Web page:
There are many alternatives already in use that provide sustainable urban transportation options, such as buses, light rail transit (LRT), Subway systems, Trams, monorails, and BRT. Better integration with the developments within the city and closer networking of the transport hubs will be needed to encourage people to shift from their private automobiles to using more sustainable and greener alternatives. BRT is one of the options available, that is economical, easier to implement and can be accessible to a broader and equitable user base.

BRT’s and Its Growing Popularity

Bus Rapid Transit (BRT) is growing quite rapidly in its popularity as a mass public transit option throughout the world. The reasons for this include its high performance, quality, ability to be built quickly, economically viable, and efficient. BRT also manages to provide sufficient transport capacity to meet the growing demands in many corridors due to its quick implementation. The development of BRT Projects in the United States is further propelled by the initiatives taken by the Federal Transit Administration (FTA).

Despite its advantage for a quick solution, the introduction of BRT and investment in BRT should be the result of a planning process that addresses the needs while solving the problem with an objective examination of a full range of potential solutions. Good Planning practice means matching potential market characteristics with available rights of way. (Levinson, Zimmerman, Clinger, and Rutherford, “Bus Rapid Transit: An Overview”)

BRT involves an integrated system of facilities, services, amenities, operations, and Intelligent Transportation Systems (ITS) improvements that are designed to improve performance, attractiveness to passengers, image, and identity. Because they can be steered as well as guided, BRT vehicles can operate in a wide range of environments without forcing transfers or requiring expensive running way construction over the entire range of their operation. Through this flexibility, BRT can provide one-seat, high-quality transit performance over a geographic range beyond that of dedicated guideways. (Levinson, Zimmerman, Clinger, and Rutherford, “Bus Rapid Transit: An Overview”)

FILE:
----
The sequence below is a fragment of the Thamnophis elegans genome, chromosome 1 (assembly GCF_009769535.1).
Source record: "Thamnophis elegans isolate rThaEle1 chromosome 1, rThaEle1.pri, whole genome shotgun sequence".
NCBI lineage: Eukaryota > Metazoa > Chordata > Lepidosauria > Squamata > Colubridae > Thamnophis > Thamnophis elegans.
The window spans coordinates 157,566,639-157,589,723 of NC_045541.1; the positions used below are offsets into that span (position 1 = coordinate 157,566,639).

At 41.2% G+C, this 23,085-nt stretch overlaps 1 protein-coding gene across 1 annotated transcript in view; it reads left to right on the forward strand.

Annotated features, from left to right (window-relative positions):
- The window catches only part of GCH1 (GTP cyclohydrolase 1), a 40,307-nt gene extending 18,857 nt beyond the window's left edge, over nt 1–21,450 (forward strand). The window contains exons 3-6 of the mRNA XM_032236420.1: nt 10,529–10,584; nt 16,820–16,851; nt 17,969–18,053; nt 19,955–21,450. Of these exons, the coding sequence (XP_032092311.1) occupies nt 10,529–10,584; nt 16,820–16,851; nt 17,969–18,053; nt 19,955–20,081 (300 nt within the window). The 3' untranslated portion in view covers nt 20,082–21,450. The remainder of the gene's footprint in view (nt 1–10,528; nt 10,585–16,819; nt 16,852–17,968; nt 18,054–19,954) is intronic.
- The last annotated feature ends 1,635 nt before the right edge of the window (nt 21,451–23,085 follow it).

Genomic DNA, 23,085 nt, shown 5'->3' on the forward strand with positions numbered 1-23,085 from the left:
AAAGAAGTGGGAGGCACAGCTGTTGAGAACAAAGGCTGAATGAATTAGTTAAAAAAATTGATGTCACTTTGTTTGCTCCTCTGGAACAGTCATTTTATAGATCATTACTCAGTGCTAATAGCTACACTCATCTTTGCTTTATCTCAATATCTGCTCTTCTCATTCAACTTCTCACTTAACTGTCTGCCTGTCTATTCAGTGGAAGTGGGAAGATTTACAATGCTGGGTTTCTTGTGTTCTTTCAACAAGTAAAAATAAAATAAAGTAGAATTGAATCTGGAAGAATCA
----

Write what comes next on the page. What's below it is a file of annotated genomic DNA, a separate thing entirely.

Cervero Robert explains that BRT offers the flexibility in reaching suburban & low-density markets due to their ability to double up as feeder service. High-quality bus-based systems also better serve the low-density settlement patterns of many suburban markets and small to medium-size cities due to the inherent flexibility advantages of rubber tire systems. The same vehicle that provides speedy line haul services on a dedicated bus lane or busway can morph into a feeder vehicle, collecting and distributing customers on local streets. (Cervero)

BRT and its defining features

Beyond the fact that the BRT program provides a faster, more highly reliable trip than regular bus service, there are practical operational and political reasons to emphasize BRT’s greater comfort and advanced features with the public. The difficulty encountered in conveying these service aspects reflects the minimal physical differentiation between service types when operating in mixed traffic. (Jarzab et al.)

Bus rapid transit is still at its infancy and has many interpretations of what BRT indeed implies. Examples of the implementation of BRT in various cities define it differently. From a more defined right of way with high capacity operations to a more mixed right of access for buses where BRT appears to be nothing more than fancier bus service, the definition of BRT and its characteristics are worth mentioning.